July 21, 2024

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Comic Review: Mister Miracle

Scott Free juggles space wars with family life, but can he truly escape from anything?

Jack Kirby created the New Gods for DC Comics back in the 70s, and DC has been using the characters ever since.  Perhaps the goofiest of the bunch may be Scott “Mister Miracle” Free.  Mister Miracle was as much an entertainer as an escape artist as he was a superhero.

Well, current writer Tom King and his frequent artist partner Mitch Gerads have their own take on the character now in the form of a 12 issue mini-series.

The story opens with a shocking moment:  Scott has attempted suicide.  Why?  Did he do it to see if he could even escape that?  The book offers numerous reasons, but there’s something off with Scott’s life.  Darkseid has the Anti-Life Equation, and the war between Apokalips and New Genesis is back on, but there’s more going on than that.  Some of the conversations he has with his wife Big Barda seem…off.

Much of what follows deals with Scott and Barda dealing alternately with either domestic life and minor fame in Los Angeles or brutal war in space.  Scott has some issues, though, and not all of them may be psychological.  Many panels have what looks like interference over them, like a TV out of focus.  Furthermore, Scott often seems uncertain about life.  Much of that can be chalked up to Scott and Barda suffering from PTSD from their torturous childhood on Apokalips.  The war itself is also much more graphic than readers might expect in a superhero comic.  Recognizable characters do die in this volume.  Scott sees and does awful things.  And then there’s the family issue.

King plays hard on the family theme here.  Due to the exchange of babies between Darkseid and Highfather that resulted in Orion and Scott switching places, who is really Scott’s father?  Is it Highfather or Darkseid?  Is Orion Scott’s brother?  Scott keeps denying that last one.  In a sense, the New Gods are all related.  Sometimes it’s played for amusement.  For example, Barda seems to think of the Female Furies as her sisters, making them Scott’s in-laws.  That leads to an issue where Barda is in the hospital and the Furies wait patiently in the waiting room, not causing any trouble at all.   Other times, it isn’t, as Scott and Barda have a baby that they refer to as “Darkseid’s grandson”.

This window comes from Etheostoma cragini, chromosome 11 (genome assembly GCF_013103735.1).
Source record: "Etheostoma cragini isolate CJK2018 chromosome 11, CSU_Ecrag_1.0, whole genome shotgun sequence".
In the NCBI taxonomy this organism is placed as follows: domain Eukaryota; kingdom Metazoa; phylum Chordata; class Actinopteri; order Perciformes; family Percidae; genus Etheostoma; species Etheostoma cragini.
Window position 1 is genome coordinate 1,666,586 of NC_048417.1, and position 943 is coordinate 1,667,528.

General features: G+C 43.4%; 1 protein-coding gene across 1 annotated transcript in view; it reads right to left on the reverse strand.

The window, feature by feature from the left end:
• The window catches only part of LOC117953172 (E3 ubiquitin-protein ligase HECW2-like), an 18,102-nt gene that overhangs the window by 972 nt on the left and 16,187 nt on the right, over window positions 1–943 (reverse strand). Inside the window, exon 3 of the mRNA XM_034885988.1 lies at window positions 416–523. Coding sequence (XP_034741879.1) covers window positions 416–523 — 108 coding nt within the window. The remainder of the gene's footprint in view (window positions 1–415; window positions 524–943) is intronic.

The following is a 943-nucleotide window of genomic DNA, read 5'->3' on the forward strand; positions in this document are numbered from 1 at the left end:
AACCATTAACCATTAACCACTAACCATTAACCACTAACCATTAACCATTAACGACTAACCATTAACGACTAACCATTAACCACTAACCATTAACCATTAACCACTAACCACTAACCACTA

King also plays with the idea of the New Gods as actual gods.  There’s a running question about what the face of god looks like.  The book answers it while also suggesting that there’s something not quite right going on.  If Scott does see what the face of god is, which god might it belong to?

As it is, this was a pretty deep book.  It mixes and matches real wartime horrors with quiet domestic life.  My favorite issue might be when Scott and Barda are breaking into a building while casually chatting about redecorating their condo.  Factor in the Funky Flashman character, originally based on Jack Kirby’s old partner Stan Lee, now sounds a lot more like Stan, and you have a book that is well worth reading for King’s fans.  The ending suggests a sequel.  Here’s hoping we get it soon.  9.5 out of 10 traffic jams.